The ADD Tags Import window is where you import your sounds and apply metadata to make the sounds searchable and to give Audio Design Desk the ability to use them in different ways. The process is fairly automated, so we recommend letting the program get you started and then tweaking from there. You can also use this tool to convert files to the format or sample rate you’d like, or you can compress your files as addAudio files to sell them or give them away in the ADD Sound Pack Marketplace. When importing audio from an external drive, the audio files will be copied and saved within your library.
To begin importing audio:
- Go to “File > Import” or press (⌘I).
- Click on “Add Files…” or drag files from a drive into this window.
- Select your files and click on “Open”.
- All the selected files will be displayed.
To remove undesired files from the importer, select the files and press (Delete).
To close the importer window, press (⌘W), (⌘I), or click the close button in the top left corner. It will ask if you wish to save your changes upon closing.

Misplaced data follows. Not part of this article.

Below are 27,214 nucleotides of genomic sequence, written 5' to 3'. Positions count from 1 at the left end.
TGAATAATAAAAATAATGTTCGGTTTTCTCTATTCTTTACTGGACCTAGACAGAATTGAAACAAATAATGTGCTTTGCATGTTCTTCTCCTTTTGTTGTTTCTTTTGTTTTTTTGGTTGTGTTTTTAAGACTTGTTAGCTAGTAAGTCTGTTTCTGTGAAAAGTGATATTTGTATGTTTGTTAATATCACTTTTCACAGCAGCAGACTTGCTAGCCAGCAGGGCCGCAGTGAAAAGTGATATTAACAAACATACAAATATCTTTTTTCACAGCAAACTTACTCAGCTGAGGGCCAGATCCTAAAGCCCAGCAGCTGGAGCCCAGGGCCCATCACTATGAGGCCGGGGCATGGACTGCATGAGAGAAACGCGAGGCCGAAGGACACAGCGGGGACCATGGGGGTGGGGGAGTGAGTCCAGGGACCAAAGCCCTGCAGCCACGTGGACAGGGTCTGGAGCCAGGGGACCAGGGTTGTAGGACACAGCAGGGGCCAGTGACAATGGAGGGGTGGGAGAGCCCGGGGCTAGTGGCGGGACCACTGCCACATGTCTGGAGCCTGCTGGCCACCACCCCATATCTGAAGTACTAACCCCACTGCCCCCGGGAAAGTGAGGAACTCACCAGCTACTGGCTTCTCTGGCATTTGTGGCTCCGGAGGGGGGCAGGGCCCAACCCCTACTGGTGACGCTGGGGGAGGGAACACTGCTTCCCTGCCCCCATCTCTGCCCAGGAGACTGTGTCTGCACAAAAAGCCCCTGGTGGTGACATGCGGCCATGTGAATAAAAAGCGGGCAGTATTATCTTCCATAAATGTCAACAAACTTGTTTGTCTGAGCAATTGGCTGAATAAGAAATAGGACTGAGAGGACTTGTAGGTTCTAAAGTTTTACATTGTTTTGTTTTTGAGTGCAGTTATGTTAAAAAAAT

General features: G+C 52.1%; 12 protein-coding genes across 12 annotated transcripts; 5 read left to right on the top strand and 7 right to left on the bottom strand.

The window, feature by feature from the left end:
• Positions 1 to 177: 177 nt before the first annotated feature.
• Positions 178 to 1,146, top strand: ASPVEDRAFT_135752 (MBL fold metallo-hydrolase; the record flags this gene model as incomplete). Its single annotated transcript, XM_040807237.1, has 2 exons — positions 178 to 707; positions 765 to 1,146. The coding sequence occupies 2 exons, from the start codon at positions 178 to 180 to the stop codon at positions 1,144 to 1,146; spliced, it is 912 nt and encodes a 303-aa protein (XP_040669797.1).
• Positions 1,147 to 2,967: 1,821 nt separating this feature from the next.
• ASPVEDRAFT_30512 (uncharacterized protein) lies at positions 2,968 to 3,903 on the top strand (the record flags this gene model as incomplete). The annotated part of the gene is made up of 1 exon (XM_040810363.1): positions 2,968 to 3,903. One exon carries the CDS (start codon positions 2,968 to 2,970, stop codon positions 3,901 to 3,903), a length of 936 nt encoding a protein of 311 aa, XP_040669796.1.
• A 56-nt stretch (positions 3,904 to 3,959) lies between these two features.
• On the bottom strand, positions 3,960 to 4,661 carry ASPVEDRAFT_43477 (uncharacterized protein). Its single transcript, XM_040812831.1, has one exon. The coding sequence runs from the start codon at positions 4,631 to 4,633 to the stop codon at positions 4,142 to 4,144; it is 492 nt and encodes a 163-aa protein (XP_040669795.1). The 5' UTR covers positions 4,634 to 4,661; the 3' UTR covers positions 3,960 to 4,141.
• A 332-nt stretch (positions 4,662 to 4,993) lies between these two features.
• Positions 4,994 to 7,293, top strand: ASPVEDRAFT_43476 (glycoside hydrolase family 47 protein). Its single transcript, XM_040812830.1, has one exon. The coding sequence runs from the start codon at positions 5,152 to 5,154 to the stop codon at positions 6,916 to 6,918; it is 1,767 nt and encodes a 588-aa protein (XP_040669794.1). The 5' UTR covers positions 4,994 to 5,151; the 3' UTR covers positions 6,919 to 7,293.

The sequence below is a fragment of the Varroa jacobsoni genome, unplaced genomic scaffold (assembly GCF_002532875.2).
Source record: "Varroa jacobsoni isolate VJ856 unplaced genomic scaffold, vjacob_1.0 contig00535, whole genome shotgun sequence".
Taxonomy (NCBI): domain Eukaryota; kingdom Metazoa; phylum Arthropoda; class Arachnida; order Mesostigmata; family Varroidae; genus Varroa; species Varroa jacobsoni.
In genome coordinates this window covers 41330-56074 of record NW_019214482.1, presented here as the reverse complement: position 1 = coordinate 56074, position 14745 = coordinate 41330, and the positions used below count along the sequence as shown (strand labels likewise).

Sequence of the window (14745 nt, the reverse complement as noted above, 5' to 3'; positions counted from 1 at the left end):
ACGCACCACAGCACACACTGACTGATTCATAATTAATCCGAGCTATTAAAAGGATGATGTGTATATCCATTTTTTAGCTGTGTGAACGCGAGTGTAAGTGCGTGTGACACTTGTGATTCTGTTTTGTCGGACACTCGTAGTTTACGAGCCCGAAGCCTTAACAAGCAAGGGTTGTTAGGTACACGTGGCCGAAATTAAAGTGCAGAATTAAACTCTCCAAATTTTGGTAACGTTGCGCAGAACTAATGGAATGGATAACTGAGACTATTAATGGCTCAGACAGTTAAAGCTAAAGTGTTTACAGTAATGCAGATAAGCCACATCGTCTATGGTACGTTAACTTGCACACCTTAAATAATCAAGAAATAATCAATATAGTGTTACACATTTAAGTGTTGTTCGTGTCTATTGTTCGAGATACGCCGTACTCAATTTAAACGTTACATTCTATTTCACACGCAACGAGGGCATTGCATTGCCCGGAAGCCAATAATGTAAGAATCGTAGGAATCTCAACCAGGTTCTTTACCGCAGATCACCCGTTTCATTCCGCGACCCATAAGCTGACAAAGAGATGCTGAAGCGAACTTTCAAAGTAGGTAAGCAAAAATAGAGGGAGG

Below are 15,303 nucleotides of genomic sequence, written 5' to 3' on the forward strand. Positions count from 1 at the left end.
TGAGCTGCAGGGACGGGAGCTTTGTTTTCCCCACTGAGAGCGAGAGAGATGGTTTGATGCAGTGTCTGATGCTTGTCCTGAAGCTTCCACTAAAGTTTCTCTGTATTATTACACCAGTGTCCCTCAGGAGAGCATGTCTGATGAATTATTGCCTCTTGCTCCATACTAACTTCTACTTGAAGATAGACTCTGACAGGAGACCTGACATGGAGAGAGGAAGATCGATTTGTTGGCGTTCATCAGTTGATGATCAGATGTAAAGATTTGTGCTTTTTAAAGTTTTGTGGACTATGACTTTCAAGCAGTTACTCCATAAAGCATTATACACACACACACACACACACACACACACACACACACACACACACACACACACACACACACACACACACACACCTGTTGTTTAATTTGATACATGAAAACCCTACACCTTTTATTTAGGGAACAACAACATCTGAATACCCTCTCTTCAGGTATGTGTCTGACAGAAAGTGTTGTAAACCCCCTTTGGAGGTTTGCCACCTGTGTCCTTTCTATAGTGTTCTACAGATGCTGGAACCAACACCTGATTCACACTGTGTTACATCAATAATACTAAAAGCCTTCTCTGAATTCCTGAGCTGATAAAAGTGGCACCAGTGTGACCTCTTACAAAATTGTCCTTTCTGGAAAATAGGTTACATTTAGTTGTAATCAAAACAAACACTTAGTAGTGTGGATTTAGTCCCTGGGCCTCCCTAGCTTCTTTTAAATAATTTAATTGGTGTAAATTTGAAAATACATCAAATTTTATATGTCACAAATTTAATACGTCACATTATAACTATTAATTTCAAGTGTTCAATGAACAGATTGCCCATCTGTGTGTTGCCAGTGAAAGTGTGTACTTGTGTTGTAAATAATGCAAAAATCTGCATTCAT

File: Here you can: open files, folders, and sound packs, save your project and metadata, revert changes, index a sound pack, export a sound pack or elements, and even convert files.
Save Project: Saves the metadata edits and additions to a project file but does not save that metadata to the audio files themselves.
Save Project As: Saves the current state of the project as another title.
Close Project: Closes the current project.
Save Selected Metadata Edits: Save changed metadata information that you have added to your audio files.
Import to your ADD Library (Shift-Cmd-I): Imports the selected audio files directly into your ADD library folder.
Export Sound Pack (Cmd-B): Once you have added all of your metadata you can either use the files from your library, or, you can export your files as a sound pack. This will allow you to easily import the pack into Audio Design Desk as well as sell or give your sound pack away in the Audio Design Desk Sound Pack Marketplace.
Export Elements (Opt-Cmd-B): If you simply wish to convert stems into elements, once you have added your element markers, which is described below, you can export elements to your desired location. More information on this below.
Convert Files: If you wish to convert your files, your options are:
- File format: .WAV, .AIF, .M4A, .addAudio
- Sampling Rate: From 22,050 up to 192,000
- Bit Depth: 16, 24, and 32
Once you have set the parameters of the conversion, select the location you would like the files to save to and click “Convert”.